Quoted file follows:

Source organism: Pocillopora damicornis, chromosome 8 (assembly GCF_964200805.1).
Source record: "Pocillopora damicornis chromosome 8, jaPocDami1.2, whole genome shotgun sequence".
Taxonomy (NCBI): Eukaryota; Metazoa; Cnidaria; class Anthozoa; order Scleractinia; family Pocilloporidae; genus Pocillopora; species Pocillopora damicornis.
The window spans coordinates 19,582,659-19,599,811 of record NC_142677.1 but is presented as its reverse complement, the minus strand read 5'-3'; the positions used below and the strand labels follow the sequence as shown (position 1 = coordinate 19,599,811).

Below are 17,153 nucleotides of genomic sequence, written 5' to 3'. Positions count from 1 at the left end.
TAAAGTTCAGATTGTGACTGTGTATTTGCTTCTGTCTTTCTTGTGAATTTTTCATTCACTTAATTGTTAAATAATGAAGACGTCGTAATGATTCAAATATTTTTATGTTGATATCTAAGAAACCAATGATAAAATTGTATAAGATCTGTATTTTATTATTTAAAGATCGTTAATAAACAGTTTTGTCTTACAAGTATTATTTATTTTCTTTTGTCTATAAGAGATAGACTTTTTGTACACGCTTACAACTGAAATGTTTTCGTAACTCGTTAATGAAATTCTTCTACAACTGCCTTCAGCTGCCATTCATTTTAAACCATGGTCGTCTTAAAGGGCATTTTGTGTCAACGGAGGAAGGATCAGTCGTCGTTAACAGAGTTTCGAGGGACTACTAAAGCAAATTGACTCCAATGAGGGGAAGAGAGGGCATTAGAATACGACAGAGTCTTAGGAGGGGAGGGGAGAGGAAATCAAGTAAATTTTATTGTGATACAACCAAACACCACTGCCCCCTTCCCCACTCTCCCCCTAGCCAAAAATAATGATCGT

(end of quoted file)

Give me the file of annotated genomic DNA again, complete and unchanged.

Source organism: Pocillopora damicornis, chromosome 8 (assembly GCF_964200805.1).
Source record: "Pocillopora damicornis chromosome 8, jaPocDami1.2, whole genome shotgun sequence".
Taxonomy (NCBI): Eukaryota; Metazoa; Cnidaria; class Anthozoa; order Scleractinia; family Pocilloporidae; genus Pocillopora; species Pocillopora damicornis.
The window spans coordinates 19,582,659-19,599,811 of record NC_142677.1 but is presented as its reverse complement, the minus strand read 5'-3'; the positions used below and the strand labels follow the sequence as shown (position 1 = coordinate 19,599,811).

Below are 17,153 nucleotides of genomic sequence, written 5' to 3'. Positions count from 1 at the left end.
TAAAGTTCAGATTGTGACTGTGTATTTGCTTCTGTCTTTCTTGTGAATTTTTCATTCACTTAATTGTTAAATAATGAAGACGTCGTAATGATTCAAATATTTTTATGTTGATATCTAAGAAACCAATGATAAAATTGTATAAGATCTGTATTTTATTATTTAAAGATCGTTAATAAACAGTTTTGTCTTACAAGTATTATTTATTTTCTTTTGTCTATAAGAGATAGACTTTTTGTACACGCTTACAACTGAAATGTTTTCGTAACTCGTTAATGAAATTCTTCTACAACTGCCTTCAGCTGCCATTCATTTTAAACCATGGTCGTCTTAAAGGGCATTTTGTGTCAACGGAGGAAGGATCAGTCGTCGTTAACAGAGTTTCGAGGGACTACTAAAGCAAATTGACTCCAATGAGGGGAAGAGAGGGCATTAGAATACGACAGAGTCTTAGGAGGGGAGGGGAGAGGAAATCAAGTAAATTTTATTGTGATACAACCAAACACCACTGCCCCCTTCCCCACTCTCCCCCTAGCCAAAAATAATGATCGT